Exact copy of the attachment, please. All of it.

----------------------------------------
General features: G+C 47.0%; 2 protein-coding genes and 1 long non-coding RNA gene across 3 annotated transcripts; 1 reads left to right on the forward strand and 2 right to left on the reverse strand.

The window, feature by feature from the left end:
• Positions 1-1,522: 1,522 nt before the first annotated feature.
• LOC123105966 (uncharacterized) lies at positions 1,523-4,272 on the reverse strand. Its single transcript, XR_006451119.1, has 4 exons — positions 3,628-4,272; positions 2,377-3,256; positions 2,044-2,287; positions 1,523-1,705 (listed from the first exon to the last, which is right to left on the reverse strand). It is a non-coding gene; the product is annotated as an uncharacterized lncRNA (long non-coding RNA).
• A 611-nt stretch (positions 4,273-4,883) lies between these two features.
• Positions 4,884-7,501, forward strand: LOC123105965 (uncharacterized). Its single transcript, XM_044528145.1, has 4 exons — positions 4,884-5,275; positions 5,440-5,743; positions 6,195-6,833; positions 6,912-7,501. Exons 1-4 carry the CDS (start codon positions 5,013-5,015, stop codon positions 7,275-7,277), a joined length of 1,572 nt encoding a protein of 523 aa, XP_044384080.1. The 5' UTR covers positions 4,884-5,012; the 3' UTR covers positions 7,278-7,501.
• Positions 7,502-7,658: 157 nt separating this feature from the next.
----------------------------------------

General features: G+C 47.0%; 2 protein-coding genes and 1 long non-coding RNA gene across 3 annotated transcripts; 1 reads left to right on the forward strand and 2 right to left on the reverse strand.

The window, feature by feature from the left end:
• Positions 1-1,522: 1,522 nt before the first annotated feature.
• LOC123105966 (uncharacterized) lies at positions 1,523-4,272 on the reverse strand. Its single transcript, XR_006451119.1, has 4 exons — positions 3,628-4,272; positions 2,377-3,256; positions 2,044-2,287; positions 1,523-1,705 (listed from the first exon to the last, which is right to left on the reverse strand). It is a non-coding gene; the product is annotated as an uncharacterized lncRNA (long non-coding RNA).
• A 611-nt stretch (positions 4,273-4,883) lies between these two features.
• Positions 4,884-7,501, forward strand: LOC123105965 (uncharacterized). Its single transcript, XM_044528145.1, has 4 exons — positions 4,884-5,275; positions 5,440-5,743; positions 6,195-6,833; positions 6,912-7,501. Exons 1-4 carry the CDS (start codon positions 5,013-5,015, stop codon positions 7,275-7,277), a joined length of 1,572 nt encoding a protein of 523 aa, XP_044384080.1. The 5' UTR covers positions 4,884-5,012; the 3' UTR covers positions 7,278-7,501.
• Positions 7,502-7,658: 157 nt separating this feature from the next.